This series is an anthology of 'true crime' stories, we are treated to criminal acts of all kinds and from different points in time. All of them involve gunplay, and there is almost always the warning at the end of each story that CRIME DOES NOT PAY! I love the old slang and fashions in these Golden Age comics. These old comics are not politically correct by any stretch of the imagination, and I find them to be unintentionally funny because of it.

Prohibition was still fresh on the minds of the country, and stories about John Dillinger and his ilk resonated with the public. Mr. Crime, who goes on to be the host of the series, debuts in #24.

The writing is decent and the artwork is hit or miss. On the art side there are a few greats, seen here before they became greats. This particular volume is for those interested in how one of the defining comic books of the Golden Age got its start. Things will get much better in subsequent volumes.
Junk Food For Thought rating: 4.25 out of 5.

The OCD zone- There are a few credits in the Table of Contents that conflict with the credits provided on The Grand Comics Database. There is also a one page strip listed in #24 called Conny The Convict which did not appear in the original issue. The GCD is a good tool but it is not perfect.
Linework and Color restoration: Linework is very, very good and the original color palette is faithfully maintained.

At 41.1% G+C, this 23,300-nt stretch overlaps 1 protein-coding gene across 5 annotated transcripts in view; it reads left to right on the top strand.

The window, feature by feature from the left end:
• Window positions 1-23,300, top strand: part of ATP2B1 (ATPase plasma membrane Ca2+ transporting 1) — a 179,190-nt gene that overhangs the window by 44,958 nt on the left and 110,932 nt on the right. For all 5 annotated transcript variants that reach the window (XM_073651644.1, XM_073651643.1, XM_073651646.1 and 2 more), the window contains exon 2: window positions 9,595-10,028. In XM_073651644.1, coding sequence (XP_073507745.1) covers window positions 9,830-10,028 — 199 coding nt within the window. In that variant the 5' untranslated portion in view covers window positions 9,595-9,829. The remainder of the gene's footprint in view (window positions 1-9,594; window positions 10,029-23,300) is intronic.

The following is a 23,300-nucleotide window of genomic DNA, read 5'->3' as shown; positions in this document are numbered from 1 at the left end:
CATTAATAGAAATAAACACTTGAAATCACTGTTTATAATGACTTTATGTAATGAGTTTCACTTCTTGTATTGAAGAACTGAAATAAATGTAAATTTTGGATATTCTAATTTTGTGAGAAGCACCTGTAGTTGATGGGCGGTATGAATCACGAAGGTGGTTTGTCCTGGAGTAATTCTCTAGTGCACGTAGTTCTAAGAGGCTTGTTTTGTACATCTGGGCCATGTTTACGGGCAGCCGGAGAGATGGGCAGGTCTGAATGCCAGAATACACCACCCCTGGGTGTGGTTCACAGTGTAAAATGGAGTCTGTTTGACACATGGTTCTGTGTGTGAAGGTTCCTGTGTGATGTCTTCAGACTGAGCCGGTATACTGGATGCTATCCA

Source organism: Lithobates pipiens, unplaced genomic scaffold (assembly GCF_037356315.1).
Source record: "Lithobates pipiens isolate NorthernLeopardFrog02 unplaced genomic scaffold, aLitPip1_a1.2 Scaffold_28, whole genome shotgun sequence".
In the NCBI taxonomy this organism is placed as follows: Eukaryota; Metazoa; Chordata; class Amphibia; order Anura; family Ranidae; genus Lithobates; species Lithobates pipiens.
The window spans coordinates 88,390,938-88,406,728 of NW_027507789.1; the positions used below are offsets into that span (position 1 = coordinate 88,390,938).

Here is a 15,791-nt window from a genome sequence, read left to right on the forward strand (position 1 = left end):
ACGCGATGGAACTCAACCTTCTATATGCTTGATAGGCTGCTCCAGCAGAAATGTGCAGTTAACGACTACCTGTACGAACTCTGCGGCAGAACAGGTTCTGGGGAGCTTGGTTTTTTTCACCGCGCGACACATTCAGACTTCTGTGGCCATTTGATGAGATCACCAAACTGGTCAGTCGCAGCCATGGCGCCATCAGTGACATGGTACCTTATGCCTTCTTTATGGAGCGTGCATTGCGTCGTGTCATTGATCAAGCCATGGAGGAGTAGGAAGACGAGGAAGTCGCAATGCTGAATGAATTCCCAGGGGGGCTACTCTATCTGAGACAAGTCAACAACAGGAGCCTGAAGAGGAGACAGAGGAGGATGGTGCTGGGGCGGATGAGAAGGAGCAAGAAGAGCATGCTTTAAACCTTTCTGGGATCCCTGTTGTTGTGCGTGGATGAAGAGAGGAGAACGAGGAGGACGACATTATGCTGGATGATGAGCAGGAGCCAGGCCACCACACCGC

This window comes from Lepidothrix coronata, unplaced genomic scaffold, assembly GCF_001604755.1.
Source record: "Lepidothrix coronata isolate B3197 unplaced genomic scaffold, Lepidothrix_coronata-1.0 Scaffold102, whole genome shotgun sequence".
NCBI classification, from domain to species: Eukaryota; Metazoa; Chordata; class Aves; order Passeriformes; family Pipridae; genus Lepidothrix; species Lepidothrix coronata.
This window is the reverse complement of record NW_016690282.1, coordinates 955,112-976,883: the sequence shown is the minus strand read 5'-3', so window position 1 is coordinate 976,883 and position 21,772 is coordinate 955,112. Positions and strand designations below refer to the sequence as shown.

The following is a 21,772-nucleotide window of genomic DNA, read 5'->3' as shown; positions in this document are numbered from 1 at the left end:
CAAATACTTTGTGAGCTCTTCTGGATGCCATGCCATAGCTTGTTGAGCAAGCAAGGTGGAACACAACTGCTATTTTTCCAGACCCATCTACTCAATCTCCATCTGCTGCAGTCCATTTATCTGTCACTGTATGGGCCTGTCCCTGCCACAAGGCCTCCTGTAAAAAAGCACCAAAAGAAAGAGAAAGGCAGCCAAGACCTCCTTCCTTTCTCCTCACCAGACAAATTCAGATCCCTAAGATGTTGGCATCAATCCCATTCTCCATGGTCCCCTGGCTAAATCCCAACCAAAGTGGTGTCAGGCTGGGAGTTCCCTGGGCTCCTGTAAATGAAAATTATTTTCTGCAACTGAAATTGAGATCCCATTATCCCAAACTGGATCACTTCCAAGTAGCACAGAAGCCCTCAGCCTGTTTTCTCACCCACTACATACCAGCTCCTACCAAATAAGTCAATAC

Paper stock: Thick uncoated stock. It has a creamy off-white color, being close to Mint condition pulp paper in appearance while being of sufficient thickness that it feels like 'Archival' quality paper.
Binding: Oversewn Smyth sewn binding. Binding is stiff and the book does not lay flat.
Dustjacket and Hardback cover notes: Nice faux leather casewrap with die foil stamping. Dustjacket has a decent lamination but is thin. I need to get a roll of Brodart sleeves and embark on the next OCD frontier.

Sunday, May 24, 2015


BATMAN: KNIGHTFALL VOL. 2- KNIGHTQUEST (DC, Second Printing, 2012; Softcover)

Collects Batman #501-508, Catwoman #6, 7, Detective Comics #667-675, Robin #7, and Shadow Of The Bat #19, 20, 24-28 (cover dates October, 1993- June, 1994)

Writers: Chuck Dixon, Alan Grant, Doug Moench, and Jo Duffy
Artists: Pencilers- Graham Nolan, Vince Giarrano, Mike Manley, Barry Kitson, Jim Balent, Bret Blevins, and Tom Grummett; Inkers- Scott Hanna, Vince Giarrano, Mike Manley, Eduardo Barreto, Dick Giordano, Bob Wiaceck, John Beatty, Josef Rubinstein, Frank McLaughlin, Robert R. Smith, and Ray Kryssing

Ahh, the '90s. I quit this hobby during the turn of that decade (as 1989 gave way to 1990), but I occasionally popped in a comic shop to see what was shaking. Whenever I peeked into various comics I was appalled by the artwork (see cover image above). The “Image” look was in vogue, and the speculators lapped this stuff up. Buried under this horrid artwork are occasionally good stories, as evidenced by this very book.

The 1990s were !!!TOTALLY EXTREME!!!, and comics always move with the order of the day. Lame old-fashioned Bruce Wayne Batman was out, and in was the new, almost amoral badass replacement Jean Paul Valley Batman. He had psychological damage due to his programming when he was Azrael, only adding to his !!!TOTALLY EXTREME!!! '90s-ness. He even redesigned the costume with !!!TOTALLY EXTREME!!! weapons. This was a new Batman for today, man. I find the macho posturing of 1990s superheroes to be amusing.